Single mothers were even more significantly impacted, with employment among this cohort (with a toddler or school-aged child) down 12% from February to June (compared to a 7% decline among single fathers).
Finally, the distribution of family income matters. Since only 29% of women in dual economic families are the primary earners, the majority of secondary-earner women may have to scale back their hours or pull out of the labour force altogether to manage additional family and household tasks.
Is the CERB encouraging women to opt out of the work force?
The Canada Emergency Response Benefit has been a key pillar of the federal government’s fiscal response to the pandemic. But its high income replacement rate for women means it may act to delay their return to work.
The CERB immediately grants applicants whose employment is directly impacted by COVID-19 with $2000 for a four-week period. Currently, recipients are able to utilize this benefit for up to 24 weeks. Since women, on average, work fewer hours and earn lower hourly wages than men, the income replacement rate of the CERB is much higher than for men.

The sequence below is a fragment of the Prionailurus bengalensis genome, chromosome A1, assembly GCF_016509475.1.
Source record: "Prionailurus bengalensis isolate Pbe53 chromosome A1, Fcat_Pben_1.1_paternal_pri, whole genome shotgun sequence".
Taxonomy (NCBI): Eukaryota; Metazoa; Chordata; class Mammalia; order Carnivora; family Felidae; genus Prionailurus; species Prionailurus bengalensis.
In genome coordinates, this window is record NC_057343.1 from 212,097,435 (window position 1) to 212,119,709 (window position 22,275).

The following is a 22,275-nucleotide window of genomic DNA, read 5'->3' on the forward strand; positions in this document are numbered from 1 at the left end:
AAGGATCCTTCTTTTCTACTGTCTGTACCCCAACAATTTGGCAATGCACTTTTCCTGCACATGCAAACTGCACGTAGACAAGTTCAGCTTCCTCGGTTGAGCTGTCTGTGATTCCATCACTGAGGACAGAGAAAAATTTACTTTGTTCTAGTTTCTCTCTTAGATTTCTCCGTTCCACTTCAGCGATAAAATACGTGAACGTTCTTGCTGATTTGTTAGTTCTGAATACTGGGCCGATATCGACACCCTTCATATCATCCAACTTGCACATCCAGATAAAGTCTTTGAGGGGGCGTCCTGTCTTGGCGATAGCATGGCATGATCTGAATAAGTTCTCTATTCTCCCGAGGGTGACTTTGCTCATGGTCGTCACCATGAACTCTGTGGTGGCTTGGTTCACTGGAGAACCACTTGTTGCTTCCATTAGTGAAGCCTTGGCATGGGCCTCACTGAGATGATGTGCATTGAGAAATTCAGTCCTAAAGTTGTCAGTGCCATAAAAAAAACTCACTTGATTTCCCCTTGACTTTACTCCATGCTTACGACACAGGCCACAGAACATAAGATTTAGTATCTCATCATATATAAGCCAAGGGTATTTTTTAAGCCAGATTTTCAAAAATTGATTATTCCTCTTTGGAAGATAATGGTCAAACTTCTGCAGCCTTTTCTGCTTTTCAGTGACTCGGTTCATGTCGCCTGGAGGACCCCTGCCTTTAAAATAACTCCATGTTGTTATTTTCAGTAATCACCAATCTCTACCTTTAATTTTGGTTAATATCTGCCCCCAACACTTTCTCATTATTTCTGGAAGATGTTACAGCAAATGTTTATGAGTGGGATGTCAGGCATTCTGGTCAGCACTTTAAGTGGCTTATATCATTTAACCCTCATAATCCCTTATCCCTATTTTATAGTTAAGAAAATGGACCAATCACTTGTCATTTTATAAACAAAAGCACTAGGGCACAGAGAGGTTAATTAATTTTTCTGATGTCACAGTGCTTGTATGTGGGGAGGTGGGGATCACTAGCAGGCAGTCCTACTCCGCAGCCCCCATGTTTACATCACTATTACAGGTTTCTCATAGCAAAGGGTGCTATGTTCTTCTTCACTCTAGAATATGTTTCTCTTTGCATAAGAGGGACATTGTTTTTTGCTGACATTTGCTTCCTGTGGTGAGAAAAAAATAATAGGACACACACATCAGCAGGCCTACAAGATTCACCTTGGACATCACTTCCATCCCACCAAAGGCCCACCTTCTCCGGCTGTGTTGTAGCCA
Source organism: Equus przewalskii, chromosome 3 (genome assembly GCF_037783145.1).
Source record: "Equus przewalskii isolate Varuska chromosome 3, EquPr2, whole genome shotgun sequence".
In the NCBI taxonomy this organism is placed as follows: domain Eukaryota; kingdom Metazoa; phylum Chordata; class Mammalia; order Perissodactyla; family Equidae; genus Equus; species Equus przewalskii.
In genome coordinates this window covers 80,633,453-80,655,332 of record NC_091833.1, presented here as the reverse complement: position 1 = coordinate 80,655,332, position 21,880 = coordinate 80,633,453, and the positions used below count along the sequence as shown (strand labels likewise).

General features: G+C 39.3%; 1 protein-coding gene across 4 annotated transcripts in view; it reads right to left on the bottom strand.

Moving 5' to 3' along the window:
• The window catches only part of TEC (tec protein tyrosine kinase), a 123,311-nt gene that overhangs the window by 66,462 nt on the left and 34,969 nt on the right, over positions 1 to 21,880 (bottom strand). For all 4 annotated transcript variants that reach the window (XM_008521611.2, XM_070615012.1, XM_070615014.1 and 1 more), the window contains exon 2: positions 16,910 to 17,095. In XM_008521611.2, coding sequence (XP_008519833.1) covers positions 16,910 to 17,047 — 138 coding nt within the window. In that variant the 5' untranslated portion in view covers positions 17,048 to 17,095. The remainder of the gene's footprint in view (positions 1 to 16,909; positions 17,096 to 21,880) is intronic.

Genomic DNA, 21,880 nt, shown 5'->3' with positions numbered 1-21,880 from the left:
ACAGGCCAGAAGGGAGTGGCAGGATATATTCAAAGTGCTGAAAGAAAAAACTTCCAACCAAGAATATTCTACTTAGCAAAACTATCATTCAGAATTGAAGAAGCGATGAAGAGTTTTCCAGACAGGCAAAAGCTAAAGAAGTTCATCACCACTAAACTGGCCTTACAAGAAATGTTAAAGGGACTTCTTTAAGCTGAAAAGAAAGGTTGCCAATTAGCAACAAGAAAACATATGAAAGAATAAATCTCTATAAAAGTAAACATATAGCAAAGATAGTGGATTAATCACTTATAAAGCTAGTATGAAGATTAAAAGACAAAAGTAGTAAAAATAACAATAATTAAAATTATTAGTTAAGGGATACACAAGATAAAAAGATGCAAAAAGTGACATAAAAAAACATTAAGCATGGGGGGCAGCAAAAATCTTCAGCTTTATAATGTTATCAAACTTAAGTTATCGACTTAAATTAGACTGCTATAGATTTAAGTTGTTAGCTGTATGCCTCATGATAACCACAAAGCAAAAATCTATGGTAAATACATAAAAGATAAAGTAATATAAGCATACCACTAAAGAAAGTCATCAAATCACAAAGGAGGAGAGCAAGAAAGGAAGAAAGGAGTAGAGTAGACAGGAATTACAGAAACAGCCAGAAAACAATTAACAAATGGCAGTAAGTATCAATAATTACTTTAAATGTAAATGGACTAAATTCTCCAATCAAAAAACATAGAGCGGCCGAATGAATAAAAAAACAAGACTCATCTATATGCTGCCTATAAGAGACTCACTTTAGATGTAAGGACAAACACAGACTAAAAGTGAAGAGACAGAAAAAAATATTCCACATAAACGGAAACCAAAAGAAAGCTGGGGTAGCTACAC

High degree of uncertainty regarding structure of school reopenings
The structure of students’ return to school varies from province to province. Saskatchewan, a province with low levels of infection, plans to return to normalcy alongside Alberta and Quebec. British Columbia and New Brunswick have already allowed students to return part-time on an optional basis, and intend to have students return in September to a hybrid online and in-class model. The remaining provinces have laid out multiple scenarios, from full in-class instruction to alternate days and weeks with an online component. The trajectory these provinces take will be dependent on viral caseload and is largely uncertain.